> 20:56:42.691965+00
>  2012-01-01
> 04:00:00,18.53,18.13,-0.400000,-0.400000,0.000000,0.000000,-5.060000
>                                                         | 2012-04-25
> 20:56:42.691965+00
>  ...
>  ...
>  ...
>  ...
>  2012-02-02
> 00:00:00,2,17.13,17.13,0.000000,0.000000,0.000000,-7940.250000,-5216.290000
>                                                          | 2012-04-25
> 20:56:42.691965+00
>  2012-02-02
> 00:00:00,3,16.54,16.54,0.000000,0.000000,0.000000,-7940.250000,-5216.290000
>                                                          | 2012-04-25
> 20:56:42.691965+00
>  2012-02-02
> 00:00:00,4,16.27,16.27,0.000000,0.000000,0.000000,-7940.250000,-5216.290000
>                                                          | 2012-04-25
> 20:56:42.691965+00
>  TotalPEAKMVal,-7940.250000,NumIntervals,2034,AvgRTMVAlue,-3.903761
>                                                                      |
> 2012-04-25 20:56:42.691965+00
>  OUTPUT
> VARIABLES,AvgPurValue,-2.84,AvgSaleValue,-3.90,Profit,-1.06,ProfitPercentage,-106.00
>                                                     | 2012-04-25
> 20:56:42.691965+00
> (3832 rows)
>
> Why doesn't the current_timestamp value change within the pgpsql code? For
> every select from a table to compute, I am inserting into my debug_log dummy
> table. For all 3832 rows I have the same current_timestamp value which I was
> hoping to get by the following insert statement:
> insert into debug_log ('some log text', current_timestamp);
>
> But when I run this procedure from the psql command line, it takes 11
> seconds....I gave a bigger date range than what I stated as (40 ms) in my
> first post hence the change to 11 seconds.
>
> dev=> select
> calc_comp('emp_id_1','emp_id_100','DAM-RTM',to_date('2012-01-01','yyyy-mm-dd'),to_date('2012-02-01','yyyy-mm-dd'),'DOnPk','ptp-obligations',1.00,
> 0);
>          crr_valuation
> -------------------------------
>  0||-2.84|-3.90|-1.06|-106.00|
> (1 row)
>
> Time: 11685.828 ms.
>
> The last input value 1/0 while calling the above function controls, if any
> log line messages should be inserted or not, 0=insert, 1 = do_not_insert.
> When I toggle the flag the overall timing did not change. Does it not some
> time in ms to write 3832 rows to a table?
> Why is my current_timestamp value not changing. I was expecting the
> difference between the last row's timestamp value MINUS the first row's
> tiemstamp value to equal my 11.685 seconds. What is wrong here?
>
>
> -Venki
>
> ________________________________
> From: Samuel Gendler <sgendler(at)ideasculptor(dot)com>
>
> To: Venki Ramachandran <venki_ramachandran(at)yahoo(dot)com>
> Cc: "pgsql-performance(at)postgresql(dot)org" <pgsql-performance(at)postgresql(dot)org>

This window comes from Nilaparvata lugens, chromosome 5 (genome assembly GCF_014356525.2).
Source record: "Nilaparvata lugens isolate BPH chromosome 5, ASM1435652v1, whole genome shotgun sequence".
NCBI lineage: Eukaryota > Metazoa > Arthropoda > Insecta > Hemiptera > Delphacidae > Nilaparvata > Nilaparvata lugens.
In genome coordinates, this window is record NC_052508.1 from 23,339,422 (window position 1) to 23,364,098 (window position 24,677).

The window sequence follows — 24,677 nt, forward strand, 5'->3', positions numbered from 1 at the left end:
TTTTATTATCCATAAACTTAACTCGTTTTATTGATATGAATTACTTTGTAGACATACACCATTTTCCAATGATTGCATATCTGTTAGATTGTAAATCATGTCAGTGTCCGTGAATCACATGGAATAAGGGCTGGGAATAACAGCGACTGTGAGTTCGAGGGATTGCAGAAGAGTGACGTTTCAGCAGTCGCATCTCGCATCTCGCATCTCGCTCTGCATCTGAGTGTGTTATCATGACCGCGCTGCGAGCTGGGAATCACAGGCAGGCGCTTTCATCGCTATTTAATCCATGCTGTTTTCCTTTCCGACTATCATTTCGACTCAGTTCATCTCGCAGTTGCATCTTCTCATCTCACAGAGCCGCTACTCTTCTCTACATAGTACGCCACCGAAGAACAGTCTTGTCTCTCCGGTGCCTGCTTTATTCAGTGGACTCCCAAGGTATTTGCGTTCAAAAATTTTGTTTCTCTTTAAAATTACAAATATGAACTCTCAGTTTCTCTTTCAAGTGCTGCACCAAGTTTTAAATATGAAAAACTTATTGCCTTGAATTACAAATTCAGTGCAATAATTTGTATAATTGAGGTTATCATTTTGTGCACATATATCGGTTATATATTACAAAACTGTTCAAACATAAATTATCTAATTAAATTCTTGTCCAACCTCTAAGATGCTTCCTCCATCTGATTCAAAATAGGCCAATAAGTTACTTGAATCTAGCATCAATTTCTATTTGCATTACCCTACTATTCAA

> Sent: Wednesday, April 25, 2012 12:36 PM
>
> Subject: Re: [PERFORM] Parallel Scaling of a pgplsql problem
>
>
>
> On Wed, Apr 25, 2012 at 11:52 AM, Venki Ramachandran
> <venki_ramachandran(at)yahoo(dot)com> wrote:
>
> Hi all:
> Can someone please guide me as to how to solve this problem? If this is the
> wrong forum, please let me know which one to post this one in. I am new to
> Postgres (about 3 months into it)
>
> I have PostGres 9.0 database in a AWS server (x-large) and a pgplsql program
> that does some computation. It takes in a date range and for one pair of
> personnel (two employees in a company) it calculates some values over the
> time period. It takes about 40ms (milli seconds) to complete and give me the
> answer. All good so far.
>
> Now I have to run the same pgplsql on all possible combinations of employees
> and with 542 employees that is about say 300,000 unique pairs.
>
> So (300000 * 40)/(1000 * 60 * 60) = 3.33 hours and I have to rank them and
> show it on a screen. No user wants to wait for 3 hours,  they can probably
> wait for 10 minutes (even that is too much for a UI application). How do I
> solve this scaling problem? Can I have multiple parellel sessions and each
> session have multiple/processes that do a pair each at 40 ms and then
> collate the results. Does PostGres or pgplsql have any parallel computing
> capability.
>
>
> The question is, how much of that 40ms is spent performing the calculation,
> how much is spent querying, and how much is function call overhead, and how
> much is round trip between the client and server with the query and results?
>  Depending upon the breakdown, it is entirely possible that the actual
> per-record multiplier can be kept down to a couple of milliseconds if you
> restructure things to query data in bulk and only call a single function to
> do the work.  If you get it down to 4ms, that's a 20 minute query.  Get it
> down to 1ms and you're looking at only 5 minutes for what would appear to be
> a fairly compute-intensive report over a relatively large dataset.
>
>
>
>

In response to

Responses

pgsql-performance by date

Next:From: Tom LaneDate: 2012-04-25 21:52:08
Subject: Re: Parallel Scaling of a pgplsql problem
Previous:From: Shaun ThomasDate: 2012-04-25 21:29:16
Subject: Re: Configuration Recommendations

Privacy Policy | About PostgreSQL
Copyright © 1996-2014 The PostgreSQL Global Development Group